The Secret in the Wings
by Mary Zimmerman
Directed by Joseph V. Calarco
Remaining performances 7-9 and 13-16 December 2017, all at 8pm
at The Historic Lankershim Arts Center
5108 Lankershim Boulevard
North Hollywood, CA 91601
Arrive early to find street parking
All performances are “Pay What You Want”
Online ticketing via Secureforce
Our last encounter — I remember it well. Pavilion at Lord’s in ’39, against the West Indies. Hutton and Compton batting superbly, Constantine bowling, war looming.
— Hirst to Spooner in ‘No Man’s Land’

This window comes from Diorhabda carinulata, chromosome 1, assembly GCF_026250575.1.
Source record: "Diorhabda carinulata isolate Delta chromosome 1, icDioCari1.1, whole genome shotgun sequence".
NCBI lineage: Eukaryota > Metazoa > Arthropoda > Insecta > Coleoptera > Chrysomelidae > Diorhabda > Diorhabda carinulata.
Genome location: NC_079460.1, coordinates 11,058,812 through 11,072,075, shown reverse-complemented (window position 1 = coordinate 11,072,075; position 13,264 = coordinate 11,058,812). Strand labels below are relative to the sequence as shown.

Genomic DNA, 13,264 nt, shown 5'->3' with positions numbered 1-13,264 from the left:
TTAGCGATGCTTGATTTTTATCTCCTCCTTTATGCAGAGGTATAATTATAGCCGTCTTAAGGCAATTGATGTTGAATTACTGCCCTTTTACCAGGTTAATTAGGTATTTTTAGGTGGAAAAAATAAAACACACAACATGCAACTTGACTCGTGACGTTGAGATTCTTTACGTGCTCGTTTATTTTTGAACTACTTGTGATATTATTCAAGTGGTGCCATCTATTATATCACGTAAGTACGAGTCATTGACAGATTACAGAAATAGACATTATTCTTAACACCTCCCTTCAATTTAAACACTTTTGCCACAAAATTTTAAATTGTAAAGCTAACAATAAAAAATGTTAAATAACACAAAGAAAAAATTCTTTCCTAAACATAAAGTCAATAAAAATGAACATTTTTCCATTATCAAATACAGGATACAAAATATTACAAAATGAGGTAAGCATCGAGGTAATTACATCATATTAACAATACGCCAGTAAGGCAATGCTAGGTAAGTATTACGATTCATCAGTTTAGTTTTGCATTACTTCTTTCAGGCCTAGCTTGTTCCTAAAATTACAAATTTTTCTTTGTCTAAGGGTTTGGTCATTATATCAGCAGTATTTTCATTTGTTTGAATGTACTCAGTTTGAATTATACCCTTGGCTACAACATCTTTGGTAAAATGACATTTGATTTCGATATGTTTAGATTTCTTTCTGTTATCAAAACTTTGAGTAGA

Pinter, cricket fancier, named his “No Man’s Land” antagonists Hirst and Spooner after two well-known players. The play nicely mirrors the game – stretches of groundwork and moments of attack, usually ending in a draw. At one time videos of the 1978 tv adaptation with Ralph Richardson and John Gielgud were available on the web [January 2018 Update: And are again – see below]. I downloaded a full version without knowing why. The characters are unlikeable, their purposes unclear, and the author famously, contemptuously, refusing to answer any questions about his intentions and denying meaning to any of it. Like a lot of Pinter, it is hard to like yet it tends to stick. I’ve seen three different stagings in person and this grainy recording from the videotape era is more vibrant and three-dimensional than any of them, even the overpraised Stewart/McKellen effort from 2013. It works surprisingly well without the visuals. I’ve taken the two Sirs on walks, cellphone in my pocket, headphones in my ear. Their poetry made time and distance disappear for me as the Pinter does to their characters.